The next time we get a test back, I shove it into my folder as soon as I get it. Alicia asks me what I got. “A full score, duh.” 

I didn’t. I got two wrong. 

[Act I, Scene V] 

Today, Victor accidentally got my paper instead of his own. 

He waves it around, showing the entire class that I got a P for progressing, instead of an M for mastery. 

My face turns a violent red. I’m ashamed. I got a P for the first time ever, and now the entire class just has to know about it. 

In my fit of anger, I tell the teacher almost immediately, and she reprimands him.

Victor and his friends turn away and whisper to each other, pointing their fingers at me every time they see me, for an entire week. 

Maybe the nice, quiet, and likable Vivian needs to make a return, and the academic, borderline-nerd Vivian needs to take a step back. 

[Act II, Prologue] 

Nice, quiet, and likable Vivian did indeed make a return. And the rewards I reaped from it were inconceivable. 

Addison Campbell was probably the most loved and hated girl in the entire school. She was white, blonde, and popular. Think Regina George from Mean Girls, but at 10 years old. Everyone either hated her…or wanted to be her. 

I wanted to be her. But I was too Asian and nowhere near blonde enough. 

So, I became Cady Heron instead. 

Addison’s best friend, Dakota, liked Jason Tracz, the most popular guy in school, just like everyone else. Including me. 

So, when Jason pulled Addison aside during recess one day and told her he liked her, and Dakota started crying and throwing a fit, I knew it was my time to shine. I comforted Addison, telling her that Dakota would’ve been happy for her if she was a true friend. Dakota was forgotten.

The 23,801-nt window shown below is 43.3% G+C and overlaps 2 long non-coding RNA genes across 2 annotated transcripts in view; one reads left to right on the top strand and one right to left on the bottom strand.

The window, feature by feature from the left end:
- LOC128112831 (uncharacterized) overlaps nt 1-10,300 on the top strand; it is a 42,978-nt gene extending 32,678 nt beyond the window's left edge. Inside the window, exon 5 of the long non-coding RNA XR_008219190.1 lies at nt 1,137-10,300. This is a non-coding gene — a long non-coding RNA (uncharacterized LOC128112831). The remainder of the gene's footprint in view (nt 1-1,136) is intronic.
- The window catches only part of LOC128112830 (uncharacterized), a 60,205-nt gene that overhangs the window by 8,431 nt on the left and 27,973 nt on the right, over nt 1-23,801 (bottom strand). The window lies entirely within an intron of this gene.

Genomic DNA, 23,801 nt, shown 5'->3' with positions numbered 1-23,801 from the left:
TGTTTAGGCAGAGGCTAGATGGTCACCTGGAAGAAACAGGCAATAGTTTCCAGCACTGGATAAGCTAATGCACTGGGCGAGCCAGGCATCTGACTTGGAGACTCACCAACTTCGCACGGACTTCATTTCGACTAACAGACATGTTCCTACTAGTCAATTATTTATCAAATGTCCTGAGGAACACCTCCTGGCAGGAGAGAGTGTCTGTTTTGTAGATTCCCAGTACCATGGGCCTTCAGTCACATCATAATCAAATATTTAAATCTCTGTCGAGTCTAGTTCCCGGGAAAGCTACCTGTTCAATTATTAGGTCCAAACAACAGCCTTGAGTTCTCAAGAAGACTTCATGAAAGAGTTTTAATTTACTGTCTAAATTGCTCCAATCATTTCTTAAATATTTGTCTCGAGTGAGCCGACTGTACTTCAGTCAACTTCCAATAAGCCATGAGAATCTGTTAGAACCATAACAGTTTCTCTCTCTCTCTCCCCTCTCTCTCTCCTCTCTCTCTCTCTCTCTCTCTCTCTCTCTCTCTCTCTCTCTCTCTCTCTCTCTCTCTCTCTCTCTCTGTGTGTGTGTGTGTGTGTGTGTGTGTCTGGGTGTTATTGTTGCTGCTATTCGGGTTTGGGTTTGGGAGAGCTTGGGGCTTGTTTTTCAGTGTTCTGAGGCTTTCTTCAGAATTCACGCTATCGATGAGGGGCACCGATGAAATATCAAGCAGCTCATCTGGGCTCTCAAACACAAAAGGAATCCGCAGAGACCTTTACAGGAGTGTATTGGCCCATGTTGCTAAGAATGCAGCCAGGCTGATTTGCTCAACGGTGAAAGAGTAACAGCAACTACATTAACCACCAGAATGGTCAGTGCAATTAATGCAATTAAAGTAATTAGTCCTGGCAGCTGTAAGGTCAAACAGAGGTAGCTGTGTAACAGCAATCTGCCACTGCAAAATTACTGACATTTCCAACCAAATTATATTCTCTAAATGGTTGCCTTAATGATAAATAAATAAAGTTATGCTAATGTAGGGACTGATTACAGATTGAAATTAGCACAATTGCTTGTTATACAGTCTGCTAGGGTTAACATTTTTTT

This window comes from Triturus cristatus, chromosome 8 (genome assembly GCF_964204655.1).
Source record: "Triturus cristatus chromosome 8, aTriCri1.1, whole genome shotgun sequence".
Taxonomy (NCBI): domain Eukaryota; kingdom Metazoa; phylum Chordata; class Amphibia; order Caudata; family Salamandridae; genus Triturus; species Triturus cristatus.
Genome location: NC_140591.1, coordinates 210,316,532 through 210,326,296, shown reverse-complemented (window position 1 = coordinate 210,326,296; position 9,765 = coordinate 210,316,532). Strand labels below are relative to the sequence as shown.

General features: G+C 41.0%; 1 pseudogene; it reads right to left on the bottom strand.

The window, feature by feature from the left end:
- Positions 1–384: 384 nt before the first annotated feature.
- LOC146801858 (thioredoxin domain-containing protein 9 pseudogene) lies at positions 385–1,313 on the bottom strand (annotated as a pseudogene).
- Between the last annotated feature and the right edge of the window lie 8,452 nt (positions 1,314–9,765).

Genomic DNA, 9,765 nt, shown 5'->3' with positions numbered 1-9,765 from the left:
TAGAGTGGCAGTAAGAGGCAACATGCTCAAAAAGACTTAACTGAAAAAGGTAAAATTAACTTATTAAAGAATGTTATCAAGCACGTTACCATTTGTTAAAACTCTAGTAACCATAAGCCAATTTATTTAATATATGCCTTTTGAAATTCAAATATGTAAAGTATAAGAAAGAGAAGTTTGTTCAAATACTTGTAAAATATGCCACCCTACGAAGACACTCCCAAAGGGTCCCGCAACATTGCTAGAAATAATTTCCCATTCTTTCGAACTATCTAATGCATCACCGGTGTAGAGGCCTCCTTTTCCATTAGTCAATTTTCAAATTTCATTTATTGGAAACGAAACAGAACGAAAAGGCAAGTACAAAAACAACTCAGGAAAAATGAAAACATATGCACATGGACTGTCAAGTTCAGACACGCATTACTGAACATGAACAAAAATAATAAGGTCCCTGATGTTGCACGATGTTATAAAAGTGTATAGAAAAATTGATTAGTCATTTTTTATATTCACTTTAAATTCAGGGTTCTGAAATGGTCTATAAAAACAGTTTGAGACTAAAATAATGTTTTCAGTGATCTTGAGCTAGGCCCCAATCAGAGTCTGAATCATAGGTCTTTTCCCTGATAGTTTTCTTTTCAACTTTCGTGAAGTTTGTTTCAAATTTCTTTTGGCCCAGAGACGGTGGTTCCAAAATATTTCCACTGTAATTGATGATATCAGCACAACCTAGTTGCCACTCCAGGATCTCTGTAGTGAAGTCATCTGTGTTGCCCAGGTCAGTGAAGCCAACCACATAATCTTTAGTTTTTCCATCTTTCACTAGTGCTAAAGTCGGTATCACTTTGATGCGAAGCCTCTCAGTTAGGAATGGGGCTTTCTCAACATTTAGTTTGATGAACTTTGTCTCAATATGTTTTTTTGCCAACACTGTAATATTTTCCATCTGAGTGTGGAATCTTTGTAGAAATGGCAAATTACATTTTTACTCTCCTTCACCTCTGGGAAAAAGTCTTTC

Suddenly, I was in. Addison’s clique welcomed me with open arms. They taught me how to be cool. How to be pretty. How to attract boys. How to be popular. I even had my first boyfriend. No longer was I rejected for being a nerd, or for having thin but bushy eyebrows and weird eyes

But, life is never fair, and God forbid good things last forever. Sixth grade approached, and while Addison and her friends were headed to public middle school, I was not. Instead, I was sent to a science and design-based public charter school.

Somewhere along the way, nice, quiet, and likable Vivian turned into a popular Vivian. But that didn’t matter. Nerdy Vivian was back in. 

[Act II, Scene I] 

You’re whitewashed. 

I can’t believe my eyes, because there is no way she just sent that text. Emma, my classmate, neighbor, closest confidant, and above all, best friend forever—just called me whitewashed. 

How could she? All of my efforts, in crafting an academically superior version of myself—for what? 

At my new school, intelligence was praised. Expected, even. There were no more popularity contests. No more white blonde girls, just Asian girls like me, who calculated their worth over a number. 

The A+ range. Don’t dare to fall too behind. 

Academic Vivian was at her peak. Not a single class with a number worth less than an A+. So what did Emma mean by whitewashed? Popular Vivian should be away, in hiding. 

No, Emma is wrong. I’m smart. Academically driven. More Asian than anything. My report card can attest to that. 

[Act II, Scene II] 

I can’t breathe. 

I feel like I’m going to die. I want to die.

I’m so tired. 

Tired of hearing the horse hair of my bow strum against the metal strings of my violin, an attempt to produce a melody that my teacher will accept. She does not. She yells at me. It’s funny that I can sense this much disappointment through an iPad screen. Funny how she’s miles away, but her words hit me as if she’s right here with me. This happens weekly.